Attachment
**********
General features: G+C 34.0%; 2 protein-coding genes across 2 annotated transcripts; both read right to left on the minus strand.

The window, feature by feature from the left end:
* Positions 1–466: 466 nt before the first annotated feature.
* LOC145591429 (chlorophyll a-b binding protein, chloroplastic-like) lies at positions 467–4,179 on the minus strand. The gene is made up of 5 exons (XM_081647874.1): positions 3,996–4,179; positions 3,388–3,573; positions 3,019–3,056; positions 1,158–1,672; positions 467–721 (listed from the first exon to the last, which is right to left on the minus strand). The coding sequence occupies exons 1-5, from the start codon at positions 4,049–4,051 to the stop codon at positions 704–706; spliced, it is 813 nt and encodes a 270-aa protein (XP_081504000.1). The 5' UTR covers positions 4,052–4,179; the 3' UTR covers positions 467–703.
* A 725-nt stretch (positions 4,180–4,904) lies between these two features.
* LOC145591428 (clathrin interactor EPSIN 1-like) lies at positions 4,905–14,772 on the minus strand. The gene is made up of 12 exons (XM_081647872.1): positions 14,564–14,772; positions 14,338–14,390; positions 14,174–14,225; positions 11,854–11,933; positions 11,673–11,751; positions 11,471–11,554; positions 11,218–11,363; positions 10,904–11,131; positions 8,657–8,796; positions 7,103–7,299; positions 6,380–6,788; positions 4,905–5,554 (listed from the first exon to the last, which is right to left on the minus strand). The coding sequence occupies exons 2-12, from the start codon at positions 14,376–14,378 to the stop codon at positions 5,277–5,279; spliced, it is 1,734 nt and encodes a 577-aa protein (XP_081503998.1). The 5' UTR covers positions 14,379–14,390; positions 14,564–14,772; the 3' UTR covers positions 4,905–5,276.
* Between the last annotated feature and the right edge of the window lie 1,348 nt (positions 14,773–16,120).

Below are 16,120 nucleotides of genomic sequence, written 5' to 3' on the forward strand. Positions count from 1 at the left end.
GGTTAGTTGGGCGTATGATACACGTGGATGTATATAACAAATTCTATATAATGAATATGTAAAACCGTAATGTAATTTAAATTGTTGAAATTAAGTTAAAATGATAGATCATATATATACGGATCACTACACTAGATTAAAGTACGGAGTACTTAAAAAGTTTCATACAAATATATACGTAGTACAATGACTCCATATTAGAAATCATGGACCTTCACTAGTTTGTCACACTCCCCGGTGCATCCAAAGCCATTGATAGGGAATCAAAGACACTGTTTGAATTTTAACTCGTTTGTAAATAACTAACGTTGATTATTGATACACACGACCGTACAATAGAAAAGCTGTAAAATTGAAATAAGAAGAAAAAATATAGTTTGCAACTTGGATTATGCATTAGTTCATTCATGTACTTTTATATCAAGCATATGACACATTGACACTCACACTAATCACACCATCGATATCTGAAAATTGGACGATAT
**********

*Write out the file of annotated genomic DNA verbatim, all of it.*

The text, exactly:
General features: G+C 34.0%; 2 protein-coding genes across 2 annotated transcripts; both read right to left on the minus strand.

The window, feature by feature from the left end:
* Positions 1–466: 466 nt before the first annotated feature.
* LOC145591429 (chlorophyll a-b binding protein, chloroplastic-like) lies at positions 467–4,179 on the minus strand. The gene is made up of 5 exons (XM_081647874.1): positions 3,996–4,179; positions 3,388–3,573; positions 3,019–3,056; positions 1,158–1,672; positions 467–721 (listed from the first exon to the last, which is right to left on the minus strand). The coding sequence occupies exons 1-5, from the start codon at positions 4,049–4,051 to the stop codon at positions 704–706; spliced, it is 813 nt and encodes a 270-aa protein (XP_081504000.1). The 5' UTR covers positions 4,052–4,179; the 3' UTR covers positions 467–703.
* A 725-nt stretch (positions 4,180–4,904) lies between these two features.
* LOC145591428 (clathrin interactor EPSIN 1-like) lies at positions 4,905–14,772 on the minus strand. The gene is made up of 12 exons (XM_081647872.1): positions 14,564–14,772; positions 14,338–14,390; positions 14,174–14,225; positions 11,854–11,933; positions 11,673–11,751; positions 11,471–11,554; positions 11,218–11,363; positions 10,904–11,131; positions 8,657–8,796; positions 7,103–7,299; positions 6,380–6,788; positions 4,905–5,554 (listed from the first exon to the last, which is right to left on the minus strand). The coding sequence occupies exons 2-12, from the start codon at positions 14,376–14,378 to the stop codon at positions 5,277–5,279; spliced, it is 1,734 nt and encodes a 577-aa protein (XP_081503998.1). The 5' UTR covers positions 14,379–14,390; positions 14,564–14,772; the 3' UTR covers positions 4,905–5,276.
* Between the last annotated feature and the right edge of the window lie 1,348 nt (positions 14,773–16,120).

Below are 16,120 nucleotides of genomic sequence, written 5' to 3' on the forward strand. Positions count from 1 at the left end.
GGTTAGTTGGGCGTATGATACACGTGGATGTATATAACAAATTCTATATAATGAATATGTAAAACCGTAATGTAATTTAAATTGTTGAAATTAAGTTAAAATGATAGATCATATATATACGGATCACTACACTAGATTAAAGTACGGAGTACTTAAAAAGTTTCATACAAATATATACGTAGTACAATGACTCCATATTAGAAATCATGGACCTTCACTAGTTTGTCACACTCCCCGGTGCATCCAAAGCCATTGATAGGGAATCAAAGACACTGTTTGAATTTTAACTCGTTTGTAAATAACTAACGTTGATTATTGATACACACGACCGTACAATAGAAAAGCTGTAAAATTGAAATAAGAAGAAAAAATATAGTTTGCAACTTGGATTATGCATTAGTTCATTCATGTACTTTTATATCAAGCATATGACACATTGACACTCACACTAATCACACCATCGATATCTGAAAATTGGACGATAT